AH0 S IH2 M AH0 L EY1 SH AH0 N   
22 รายการ
ลองค้นหาคำในรูปแบบอื่น ๆ เพื่อให้ได้ผลลัพธ์มากขึ้นหรือน้อยลง: assimilation, *assimilation*
English-Thai: HOPE Dictionary [with local updates]
assimilation(อะซิมมิเล'เชิน) n. กระบวนการนำเข้าและทำให้เหมือนหรือคล้ายกัน,การย่อยและดูดซึม,การปรับเข้ากันของลักษณะของสังคม

English-Thai: Nontri Dictionary
assimilation(n) ความคล้ายกัน,การเอาอย่าง,การย่อย,การดูดซึม

อังกฤษ-ไทย: ศัพท์บัญญัติราชบัณฑิตยสถาน [เชื่อมโยงจาก royin.go.th แบบอัตโนมัติและผ่านการปรับแก้]
assimilationการกลมกลืน(เสียง) [สัทศาสตร์ ๘ มี.ค. ๒๕๔๕]
assimilationการปนปลอม [ธรณีวิทยา๑๔ ม.ค. ๒๕๔๖]
assimilationการนำอาหารไปเสริมสร้างเนื้อเยื่อ [แพทยศาสตร์ ๖ ส.ค. ๒๕๔๔]
assimilationการผสมกลมกลืน [รัฐศาสตร์ ๑๗ ส.ค. ๒๕๔๔]
assimilationการผสมกลมกลืน [ประชากรศาสตร์ ๔ ก.พ. ๒๕๔๕]

อังกฤษ-ไทย: คลังศัพท์ไทย โดย สวทช.
Assimilationการยอมรับสภาพความเป็นจริงของสิ่งแวดล้อม, การหมักแร่ธาตุ, การปรับเข้า, กระบวนการรับความรู้สึกด้วยประสาททั้ง 5 [การแพทย์]

ตัวอย่างประโยคจาก Open Subtitles  **ระวัง คำแปลอาจมีข้อผิดพลาด**
Still planning... to change the way we humble scientists view memory assimilation?Are you still planning to change the way we humble scientists - view memory assimilationThe Butterfly Effect (2004)
Assimilation and natural selection.การเลือกสรรของธรรมชาติ Appleseed Ex Machina (2007)
I'm breaking down the barriers of race by assimilation.ฉันทำลายลงอุปสรรค ของการแข่งขันโดยการดูดซึม นั่นคือทั้งหมดที่ฉันทำ Anchorman 2: The Legend Continues (2013)
He's practicing what's called vicarious fantasy assimilation.เขาทำในสิ่งที่เรียกว่า ซึมซับจินตนาการของผู้อื่น The Gathering (2013)

Thai-English: NECTEC's Lexitron-2 Dictionary [with local updates]
การเอาอย่าง[N] imitation, See also: assimilation, Syn. การเลียนแบบ, การลอกแบบ, การลอกเลียน, การทำตาม, Example: การแต่งตัวของเขาแสดงออกถึงการเอาอย่างฝรั่ง
การดูดกลืน[N] absorption, See also: assimilation, Example: น้ำมีคุณสมบัติในการดูดกลืนได้ดี

CMU English Pronouncing Dictionary

Oxford Advanced Learners Dictionary (pronunciation guide only)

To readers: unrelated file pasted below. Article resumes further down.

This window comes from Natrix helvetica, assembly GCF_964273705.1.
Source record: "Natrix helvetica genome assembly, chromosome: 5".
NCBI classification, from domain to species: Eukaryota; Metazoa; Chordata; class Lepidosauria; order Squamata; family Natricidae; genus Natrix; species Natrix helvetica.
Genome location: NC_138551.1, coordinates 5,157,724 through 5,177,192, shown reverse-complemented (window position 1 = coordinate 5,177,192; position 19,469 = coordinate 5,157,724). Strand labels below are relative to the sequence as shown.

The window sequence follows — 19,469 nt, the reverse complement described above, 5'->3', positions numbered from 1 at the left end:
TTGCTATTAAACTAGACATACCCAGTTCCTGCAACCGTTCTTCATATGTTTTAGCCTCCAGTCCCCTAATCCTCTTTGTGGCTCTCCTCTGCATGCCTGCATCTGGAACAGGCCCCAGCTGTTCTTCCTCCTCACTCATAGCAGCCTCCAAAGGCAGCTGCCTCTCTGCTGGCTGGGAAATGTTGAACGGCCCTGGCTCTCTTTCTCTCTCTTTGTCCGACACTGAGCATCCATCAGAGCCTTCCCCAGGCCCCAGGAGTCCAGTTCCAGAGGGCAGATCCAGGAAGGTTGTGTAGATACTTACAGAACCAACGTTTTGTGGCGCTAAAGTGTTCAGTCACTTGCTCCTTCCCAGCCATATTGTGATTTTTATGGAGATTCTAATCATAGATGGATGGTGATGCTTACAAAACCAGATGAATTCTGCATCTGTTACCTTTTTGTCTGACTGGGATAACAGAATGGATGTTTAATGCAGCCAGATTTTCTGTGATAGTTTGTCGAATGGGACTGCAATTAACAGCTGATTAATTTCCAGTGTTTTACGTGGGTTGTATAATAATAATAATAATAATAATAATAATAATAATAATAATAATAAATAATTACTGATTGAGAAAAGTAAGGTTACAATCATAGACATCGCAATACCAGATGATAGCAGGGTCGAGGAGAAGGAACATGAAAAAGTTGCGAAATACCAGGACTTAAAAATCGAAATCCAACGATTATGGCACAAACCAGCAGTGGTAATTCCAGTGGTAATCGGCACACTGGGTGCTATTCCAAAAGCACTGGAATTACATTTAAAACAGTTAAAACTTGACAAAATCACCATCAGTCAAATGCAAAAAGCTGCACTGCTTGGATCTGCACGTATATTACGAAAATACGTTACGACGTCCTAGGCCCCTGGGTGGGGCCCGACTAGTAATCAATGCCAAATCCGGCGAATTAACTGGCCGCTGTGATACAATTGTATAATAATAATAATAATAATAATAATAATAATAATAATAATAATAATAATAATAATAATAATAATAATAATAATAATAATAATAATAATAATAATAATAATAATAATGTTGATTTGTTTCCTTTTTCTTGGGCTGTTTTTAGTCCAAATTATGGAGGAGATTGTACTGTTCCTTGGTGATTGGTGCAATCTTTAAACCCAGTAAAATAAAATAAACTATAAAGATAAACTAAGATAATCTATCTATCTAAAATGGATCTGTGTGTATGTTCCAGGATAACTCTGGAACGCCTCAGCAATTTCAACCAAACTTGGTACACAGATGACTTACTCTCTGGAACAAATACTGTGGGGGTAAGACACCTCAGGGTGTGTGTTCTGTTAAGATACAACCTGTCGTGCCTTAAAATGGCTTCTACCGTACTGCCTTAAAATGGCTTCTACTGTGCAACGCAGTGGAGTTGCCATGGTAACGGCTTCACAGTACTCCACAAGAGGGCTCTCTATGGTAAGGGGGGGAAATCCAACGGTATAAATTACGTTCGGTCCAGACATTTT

assimilation    (n) ˈəsˌɪməlˈɛɪʃən (@1 s i2 m @ l ei1 sh @ n)

German-English: TU-Chemnitz DING Dictionary
Angleichung {f} | Angleichungen {pl}assimilation | assimilations [Add to Longdo]
Anpassung {f} | neue Anpassung {f}assimilation | reassimilation [Add to Longdo]

Result from Foreign Dictionaries (4 entries found)

From The Collaborative International Dictionary of English v.0.48 [gcide]:

  Photosynthesis \Pho`to*syn"the*sis\, n. (Plant Physiol.)
     The process of constructive metabolism in which green plants
     utilize the energy of sunlight to manufacture carbohydrates
     from carbon dioxide and water in the presence of chlorophyll.
     It was formerly called {assimilation}, but this is now
     commonly used as in animal physiology. --
     {Pho`to*syn*thet"ic}, a. -- {Pho`to*syn*thet"ic*al*ly}, adv.
     [Webster 1913 Suppl.]
     Note: In green plants water is absorbed by the roots and
           carried to the leaves by the xylem, and carbon dioxide
           is obtained from air that enters the leaves through the
           stomata and diffuses to the cells containing
           chlorophyll. The green pigment chlorophyll is uniquely
           capable of converting the active energy of light into a
           latent form that can be stored (in food) and used when
           The initial process in photosynthesis is the
           decomposition of water (H2O) into oxygen, which is
           released, and hydrogen; direct light is required for
           this process. The hydrogen and the carbon and oxygen of
           carbon dioxide (CO2) are then converted into a series
           of increasingly complex compounds that result finally
           in a stable organic compound, glucose (C6H12O6 ), and
           water. This phase of photosynthesis utilizes stored
           energy and therefore can proceed in the dark. The
           simplified equation used to represent this overall
           process is 6CO2+12H2O+energy=C6H12O6+6O2+6H2 O. In
           general, the results of this process are the reverse of
           those in respiration, in which carbohydrates are
           oxidized to release energy, with the production of
           carbon dioxide and water.
           The intermediary reactions before glucose is formed